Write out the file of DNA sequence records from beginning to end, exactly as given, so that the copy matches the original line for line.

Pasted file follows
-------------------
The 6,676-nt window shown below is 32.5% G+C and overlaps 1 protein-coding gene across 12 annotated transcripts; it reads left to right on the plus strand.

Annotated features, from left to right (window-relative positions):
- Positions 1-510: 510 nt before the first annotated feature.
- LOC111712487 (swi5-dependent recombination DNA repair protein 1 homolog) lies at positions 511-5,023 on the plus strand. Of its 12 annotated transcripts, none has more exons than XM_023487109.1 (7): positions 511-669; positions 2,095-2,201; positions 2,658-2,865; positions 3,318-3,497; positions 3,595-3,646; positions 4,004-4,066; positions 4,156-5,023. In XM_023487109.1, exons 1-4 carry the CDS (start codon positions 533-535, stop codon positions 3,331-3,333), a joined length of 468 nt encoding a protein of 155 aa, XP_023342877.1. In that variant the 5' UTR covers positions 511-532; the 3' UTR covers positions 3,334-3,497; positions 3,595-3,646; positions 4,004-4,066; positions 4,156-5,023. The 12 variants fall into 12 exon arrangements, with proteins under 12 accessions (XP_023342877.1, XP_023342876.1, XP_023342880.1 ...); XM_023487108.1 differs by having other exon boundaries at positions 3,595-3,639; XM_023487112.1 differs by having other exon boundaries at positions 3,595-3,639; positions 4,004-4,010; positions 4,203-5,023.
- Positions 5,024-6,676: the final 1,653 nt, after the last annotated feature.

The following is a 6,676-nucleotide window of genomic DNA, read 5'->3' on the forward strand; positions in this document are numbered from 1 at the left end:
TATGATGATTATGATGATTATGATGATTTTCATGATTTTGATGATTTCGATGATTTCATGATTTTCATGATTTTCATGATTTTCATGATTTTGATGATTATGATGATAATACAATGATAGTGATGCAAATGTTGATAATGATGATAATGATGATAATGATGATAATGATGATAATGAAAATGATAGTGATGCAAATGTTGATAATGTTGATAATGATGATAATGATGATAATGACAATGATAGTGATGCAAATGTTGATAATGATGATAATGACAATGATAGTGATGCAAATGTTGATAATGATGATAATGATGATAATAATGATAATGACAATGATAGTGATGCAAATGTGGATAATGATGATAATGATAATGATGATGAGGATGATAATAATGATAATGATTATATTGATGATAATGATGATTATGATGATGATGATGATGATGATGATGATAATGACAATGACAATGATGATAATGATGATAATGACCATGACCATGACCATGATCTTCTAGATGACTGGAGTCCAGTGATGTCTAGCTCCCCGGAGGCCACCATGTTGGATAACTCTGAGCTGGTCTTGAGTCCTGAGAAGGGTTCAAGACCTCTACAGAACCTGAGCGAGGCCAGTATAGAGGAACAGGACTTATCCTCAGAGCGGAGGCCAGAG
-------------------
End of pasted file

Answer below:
The 6,676-nt window shown below is 32.5% G+C and overlaps 1 protein-coding gene across 12 annotated transcripts; it reads left to right on the plus strand.

Annotated features, from left to right (window-relative positions):
- Positions 1-510: 510 nt before the first annotated feature.
- LOC111712487 (swi5-dependent recombination DNA repair protein 1 homolog) lies at positions 511-5,023 on the plus strand. Of its 12 annotated transcripts, none has more exons than XM_023487109.1 (7): positions 511-669; positions 2,095-2,201; positions 2,658-2,865; positions 3,318-3,497; positions 3,595-3,646; positions 4,004-4,066; positions 4,156-5,023. In XM_023487109.1, exons 1-4 carry the CDS (start codon positions 533-535, stop codon positions 3,331-3,333), a joined length of 468 nt encoding a protein of 155 aa, XP_023342877.1. In that variant the 5' UTR covers positions 511-532; the 3' UTR covers positions 3,334-3,497; positions 3,595-3,646; positions 4,004-4,066; positions 4,156-5,023. The 12 variants fall into 12 exon arrangements, with proteins under 12 accessions (XP_023342877.1, XP_023342876.1, XP_023342880.1 ...); XM_023487108.1 differs by having other exon boundaries at positions 3,595-3,639; XM_023487112.1 differs by having other exon boundaries at positions 3,595-3,639; positions 4,004-4,010; positions 4,203-5,023.
- Positions 5,024-6,676: the final 1,653 nt, after the last annotated feature.

The following is a 6,676-nucleotide window of genomic DNA, read 5'->3' on the forward strand; positions in this document are numbered from 1 at the left end:
TATGATGATTATGATGATTATGATGATTTTCATGATTTTGATGATTTCGATGATTTCATGATTTTCATGATTTTCATGATTTTCATGATTTTGATGATTATGATGATAATACAATGATAGTGATGCAAATGTTGATAATGATGATAATGATGATAATGATGATAATGATGATAATGAAAATGATAGTGATGCAAATGTTGATAATGTTGATAATGATGATAATGATGATAATGACAATGATAGTGATGCAAATGTTGATAATGATGATAATGACAATGATAGTGATGCAAATGTTGATAATGATGATAATGATGATAATAATGATAATGACAATGATAGTGATGCAAATGTGGATAATGATGATAATGATAATGATGATGAGGATGATAATAATGATAATGATTATATTGATGATAATGATGATTATGATGATGATGATGATGATGATGATGATAATGACAATGACAATGATGATAATGATGATAATGACCATGACCATGACCATGATCTTCTAGATGACTGGAGTCCAGTGATGTCTAGCTCCCCGGAGGCCACCATGTTGGATAACTCTGAGCTGGTCTTGAGTCCTGAGAAGGGTTCAAGACCTCTACAGAACCTGAGCGAGGCCAGTATAGAGGAACAGGACTTATCCTCAGAGCGGAGGCCAGAG